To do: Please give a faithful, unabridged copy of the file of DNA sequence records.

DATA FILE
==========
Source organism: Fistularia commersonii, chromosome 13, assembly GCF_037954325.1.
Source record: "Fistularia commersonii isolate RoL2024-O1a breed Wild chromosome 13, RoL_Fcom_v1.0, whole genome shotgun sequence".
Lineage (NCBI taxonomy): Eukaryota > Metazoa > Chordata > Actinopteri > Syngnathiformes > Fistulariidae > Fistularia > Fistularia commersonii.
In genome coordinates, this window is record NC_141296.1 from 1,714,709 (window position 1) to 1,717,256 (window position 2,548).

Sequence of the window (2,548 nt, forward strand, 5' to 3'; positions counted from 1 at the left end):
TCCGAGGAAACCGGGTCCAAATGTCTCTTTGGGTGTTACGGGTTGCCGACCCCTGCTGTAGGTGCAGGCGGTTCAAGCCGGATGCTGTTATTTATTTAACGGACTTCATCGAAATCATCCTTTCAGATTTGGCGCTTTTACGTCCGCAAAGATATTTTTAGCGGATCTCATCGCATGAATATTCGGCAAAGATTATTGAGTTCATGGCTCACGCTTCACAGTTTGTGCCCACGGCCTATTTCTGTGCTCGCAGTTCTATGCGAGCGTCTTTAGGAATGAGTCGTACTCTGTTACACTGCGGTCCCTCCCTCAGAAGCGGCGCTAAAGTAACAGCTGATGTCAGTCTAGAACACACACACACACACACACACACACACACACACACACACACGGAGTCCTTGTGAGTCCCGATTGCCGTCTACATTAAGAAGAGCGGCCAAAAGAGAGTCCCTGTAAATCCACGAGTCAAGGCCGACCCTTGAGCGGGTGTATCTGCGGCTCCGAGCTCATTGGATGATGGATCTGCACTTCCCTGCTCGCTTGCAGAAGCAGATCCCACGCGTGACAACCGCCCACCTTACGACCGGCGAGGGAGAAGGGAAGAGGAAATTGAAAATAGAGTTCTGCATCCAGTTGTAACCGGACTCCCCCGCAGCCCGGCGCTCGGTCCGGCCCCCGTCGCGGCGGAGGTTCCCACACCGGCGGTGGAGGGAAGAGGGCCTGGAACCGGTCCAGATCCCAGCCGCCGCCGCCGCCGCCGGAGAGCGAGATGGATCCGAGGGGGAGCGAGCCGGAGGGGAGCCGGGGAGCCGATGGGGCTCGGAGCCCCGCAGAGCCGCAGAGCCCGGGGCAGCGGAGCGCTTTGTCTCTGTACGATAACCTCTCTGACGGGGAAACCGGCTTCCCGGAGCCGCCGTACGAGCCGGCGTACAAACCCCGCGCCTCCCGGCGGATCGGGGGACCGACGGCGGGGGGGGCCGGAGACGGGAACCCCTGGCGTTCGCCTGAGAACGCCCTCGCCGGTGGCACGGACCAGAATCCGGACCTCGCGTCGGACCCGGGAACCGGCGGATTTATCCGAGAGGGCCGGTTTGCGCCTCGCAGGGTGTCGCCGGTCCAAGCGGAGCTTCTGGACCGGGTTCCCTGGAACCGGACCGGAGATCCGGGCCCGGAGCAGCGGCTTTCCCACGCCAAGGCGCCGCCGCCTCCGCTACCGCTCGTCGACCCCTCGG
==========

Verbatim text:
Source organism: Fistularia commersonii, chromosome 13, assembly GCF_037954325.1.
Source record: "Fistularia commersonii isolate RoL2024-O1a breed Wild chromosome 13, RoL_Fcom_v1.0, whole genome shotgun sequence".
Lineage (NCBI taxonomy): Eukaryota > Metazoa > Chordata > Actinopteri > Syngnathiformes > Fistulariidae > Fistularia > Fistularia commersonii.
In genome coordinates, this window is record NC_141296.1 from 1,714,709 (window position 1) to 1,717,256 (window position 2,548).

Sequence of the window (2,548 nt, forward strand, 5' to 3'; positions counted from 1 at the left end):
TCCGAGGAAACCGGGTCCAAATGTCTCTTTGGGTGTTACGGGTTGCCGACCCCTGCTGTAGGTGCAGGCGGTTCAAGCCGGATGCTGTTATTTATTTAACGGACTTCATCGAAATCATCCTTTCAGATTTGGCGCTTTTACGTCCGCAAAGATATTTTTAGCGGATCTCATCGCATGAATATTCGGCAAAGATTATTGAGTTCATGGCTCACGCTTCACAGTTTGTGCCCACGGCCTATTTCTGTGCTCGCAGTTCTATGCGAGCGTCTTTAGGAATGAGTCGTACTCTGTTACACTGCGGTCCCTCCCTCAGAAGCGGCGCTAAAGTAACAGCTGATGTCAGTCTAGAACACACACACACACACACACACACACACACACACACACACACGGAGTCCTTGTGAGTCCCGATTGCCGTCTACATTAAGAAGAGCGGCCAAAAGAGAGTCCCTGTAAATCCACGAGTCAAGGCCGACCCTTGAGCGGGTGTATCTGCGGCTCCGAGCTCATTGGATGATGGATCTGCACTTCCCTGCTCGCTTGCAGAAGCAGATCCCACGCGTGACAACCGCCCACCTTACGACCGGCGAGGGAGAAGGGAAGAGGAAATTGAAAATAGAGTTCTGCATCCAGTTGTAACCGGACTCCCCCGCAGCCCGGCGCTCGGTCCGGCCCCCGTCGCGGCGGAGGTTCCCACACCGGCGGTGGAGGGAAGAGGGCCTGGAACCGGTCCAGATCCCAGCCGCCGCCGCCGCCGCCGGAGAGCGAGATGGATCCGAGGGGGAGCGAGCCGGAGGGGAGCCGGGGAGCCGATGGGGCTCGGAGCCCCGCAGAGCCGCAGAGCCCGGGGCAGCGGAGCGCTTTGTCTCTGTACGATAACCTCTCTGACGGGGAAACCGGCTTCCCGGAGCCGCCGTACGAGCCGGCGTACAAACCCCGCGCCTCCCGGCGGATCGGGGGACCGACGGCGGGGGGGGCCGGAGACGGGAACCCCTGGCGTTCGCCTGAGAACGCCCTCGCCGGTGGCACGGACCAGAATCCGGACCTCGCGTCGGACCCGGGAACCGGCGGATTTATCCGAGAGGGCCGGTTTGCGCCTCGCAGGGTGTCGCCGGTCCAAGCGGAGCTTCTGGACCGGGTTCCCTGGAACCGGACCGGAGATCCGGGCCCGGAGCAGCGGCTTTCCCACGCCAAGGCGCCGCCGCCTCCGCTACCGCTCGTCGACCCCTCGG